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The answer to antibiotic resistant urinary tract infections?

If you’ve ever had a urinary tract infection, you know they can be positively miserable. Pain, burning, nausea, and even bloody urine are just some of the possible symptoms. Each year about 20 million Americans get one, and at least 90% of all UTIs are caused by E. coli bacteria. They affect more women than men.

While the standard of care is a prescribed antibiotic, studies find antibiotic resistant UTIs are increasingly common. Some trials show a third of cases are resistant to Bactrim, and as many as 20% are resistant to five other antibiotics. Other studies show as many as 87% of all cases are resistant to at least one antibiotic.

It’s a worrisome trend. That’s why it’s rather amazing that a simple sugar could make a significant difference in treatment outcome.

D-mannose is that simple sugar, just one molecule in size, that occurs naturally in several fruits and vegetables, most notably cranberry. Studies show taking D-mannose daily can both prevent and treat chronic UTIs caused by E. coli (other bacterial causes are not affected). In some studies, it’s more effective than antibiotics.

To cause a UTI, bacteria enter the urinary tract and adhere to the cells lining the wall. Menopausal women are at especially high risk because of lowered estrogen, which causes tissue thinning in the bladder and urethra. Thin tissue is easier for the bacteria to invade.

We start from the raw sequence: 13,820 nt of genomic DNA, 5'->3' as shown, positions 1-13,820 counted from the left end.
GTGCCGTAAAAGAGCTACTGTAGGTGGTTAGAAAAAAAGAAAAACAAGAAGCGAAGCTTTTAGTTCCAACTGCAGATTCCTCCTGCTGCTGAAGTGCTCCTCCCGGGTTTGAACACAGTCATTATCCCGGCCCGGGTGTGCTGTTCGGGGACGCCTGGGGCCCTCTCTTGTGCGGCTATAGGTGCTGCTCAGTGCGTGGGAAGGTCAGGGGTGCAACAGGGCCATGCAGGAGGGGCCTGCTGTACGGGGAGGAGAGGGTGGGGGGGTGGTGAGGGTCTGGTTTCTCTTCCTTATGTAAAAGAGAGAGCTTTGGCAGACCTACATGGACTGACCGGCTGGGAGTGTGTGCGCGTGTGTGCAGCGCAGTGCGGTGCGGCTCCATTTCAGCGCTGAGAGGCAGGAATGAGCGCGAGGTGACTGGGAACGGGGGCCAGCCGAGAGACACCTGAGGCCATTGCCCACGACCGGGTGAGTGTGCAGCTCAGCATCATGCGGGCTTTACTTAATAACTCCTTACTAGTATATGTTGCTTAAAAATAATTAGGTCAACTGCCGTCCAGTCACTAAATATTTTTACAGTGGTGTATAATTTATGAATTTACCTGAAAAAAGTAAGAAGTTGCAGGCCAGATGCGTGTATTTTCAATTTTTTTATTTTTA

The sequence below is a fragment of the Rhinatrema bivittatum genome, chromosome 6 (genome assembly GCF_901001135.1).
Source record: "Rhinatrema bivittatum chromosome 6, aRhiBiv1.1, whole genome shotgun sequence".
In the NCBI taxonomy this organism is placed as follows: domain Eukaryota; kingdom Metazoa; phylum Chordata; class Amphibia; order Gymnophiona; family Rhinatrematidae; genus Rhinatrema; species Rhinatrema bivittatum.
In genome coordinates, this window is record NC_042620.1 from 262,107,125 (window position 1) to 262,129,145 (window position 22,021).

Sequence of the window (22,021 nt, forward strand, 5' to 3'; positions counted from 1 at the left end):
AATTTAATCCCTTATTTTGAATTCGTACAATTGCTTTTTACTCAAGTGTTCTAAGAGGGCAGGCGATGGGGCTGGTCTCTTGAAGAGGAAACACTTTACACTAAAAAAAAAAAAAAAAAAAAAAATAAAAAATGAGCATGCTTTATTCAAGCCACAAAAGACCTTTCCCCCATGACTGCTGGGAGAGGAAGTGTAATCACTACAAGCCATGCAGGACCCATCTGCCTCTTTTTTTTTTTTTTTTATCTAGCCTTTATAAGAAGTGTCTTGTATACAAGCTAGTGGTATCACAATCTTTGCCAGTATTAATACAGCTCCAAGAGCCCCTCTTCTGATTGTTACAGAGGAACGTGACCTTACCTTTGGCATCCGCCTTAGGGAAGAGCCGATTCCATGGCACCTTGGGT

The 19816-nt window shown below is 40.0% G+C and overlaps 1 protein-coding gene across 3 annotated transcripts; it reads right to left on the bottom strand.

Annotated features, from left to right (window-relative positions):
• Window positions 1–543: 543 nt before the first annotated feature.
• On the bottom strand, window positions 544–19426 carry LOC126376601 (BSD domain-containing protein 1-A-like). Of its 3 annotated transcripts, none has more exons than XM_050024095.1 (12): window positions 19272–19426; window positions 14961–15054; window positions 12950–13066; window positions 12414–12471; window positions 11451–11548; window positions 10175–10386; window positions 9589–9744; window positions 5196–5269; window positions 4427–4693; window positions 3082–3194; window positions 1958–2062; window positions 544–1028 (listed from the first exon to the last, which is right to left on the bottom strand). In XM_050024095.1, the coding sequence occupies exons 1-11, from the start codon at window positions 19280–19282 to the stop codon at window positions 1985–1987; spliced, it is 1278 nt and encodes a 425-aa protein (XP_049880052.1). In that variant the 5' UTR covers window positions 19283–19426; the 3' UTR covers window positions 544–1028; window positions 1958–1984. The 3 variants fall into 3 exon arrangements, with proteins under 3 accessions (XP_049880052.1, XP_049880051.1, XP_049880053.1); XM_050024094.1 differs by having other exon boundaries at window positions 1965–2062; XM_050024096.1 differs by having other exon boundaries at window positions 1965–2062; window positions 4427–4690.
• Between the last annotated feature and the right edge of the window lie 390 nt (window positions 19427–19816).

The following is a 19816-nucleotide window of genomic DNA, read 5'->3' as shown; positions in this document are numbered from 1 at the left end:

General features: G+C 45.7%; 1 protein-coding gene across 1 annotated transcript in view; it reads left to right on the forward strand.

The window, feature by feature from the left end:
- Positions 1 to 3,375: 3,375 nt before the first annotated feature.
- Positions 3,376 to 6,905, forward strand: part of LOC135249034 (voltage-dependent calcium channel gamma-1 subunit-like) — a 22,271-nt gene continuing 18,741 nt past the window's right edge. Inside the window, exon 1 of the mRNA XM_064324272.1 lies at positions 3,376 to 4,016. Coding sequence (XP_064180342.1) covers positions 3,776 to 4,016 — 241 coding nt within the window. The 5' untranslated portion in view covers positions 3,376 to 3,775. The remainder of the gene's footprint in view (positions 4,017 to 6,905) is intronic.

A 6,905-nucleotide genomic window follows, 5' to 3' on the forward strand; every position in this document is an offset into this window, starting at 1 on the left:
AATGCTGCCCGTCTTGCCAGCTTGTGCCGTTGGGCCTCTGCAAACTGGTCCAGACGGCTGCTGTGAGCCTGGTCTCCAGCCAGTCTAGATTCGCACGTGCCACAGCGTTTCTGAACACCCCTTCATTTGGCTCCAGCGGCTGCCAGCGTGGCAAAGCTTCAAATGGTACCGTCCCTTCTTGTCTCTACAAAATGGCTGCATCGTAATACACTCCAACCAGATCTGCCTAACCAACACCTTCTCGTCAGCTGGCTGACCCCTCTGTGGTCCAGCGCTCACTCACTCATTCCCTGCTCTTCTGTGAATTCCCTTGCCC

What D-mannose does is attach to the E. coli bacteria, making them stick to each other instead of the urinary tract wall. The bacteria then can easily be flushed and excreted upon urination. The mechanism appears to work to both prevent infection and minimize or eliminate an infection that’s already established.

D-mannose is absorbed slowly, and excreted through the kidney. It does not remain long in the body, giving it a broad safety profile. While studies show little to no effect on blood sugar, those vulnerable to diabetes should consult their doctor before taking.

Dosage of D-mannose for an active UTI is commonly 500-1500 mg with a large glass of water 2-3 times daily until symptoms subside, and then 500-1,500 mg once daily for a few days thereafter. To prevent UTIs, it is generally recommended to take 500-2,000 mg once daily. Studies show D-mannose can be taken safely in conjunction with an antibiotic.







Harvard Health 

Antibiotic resistance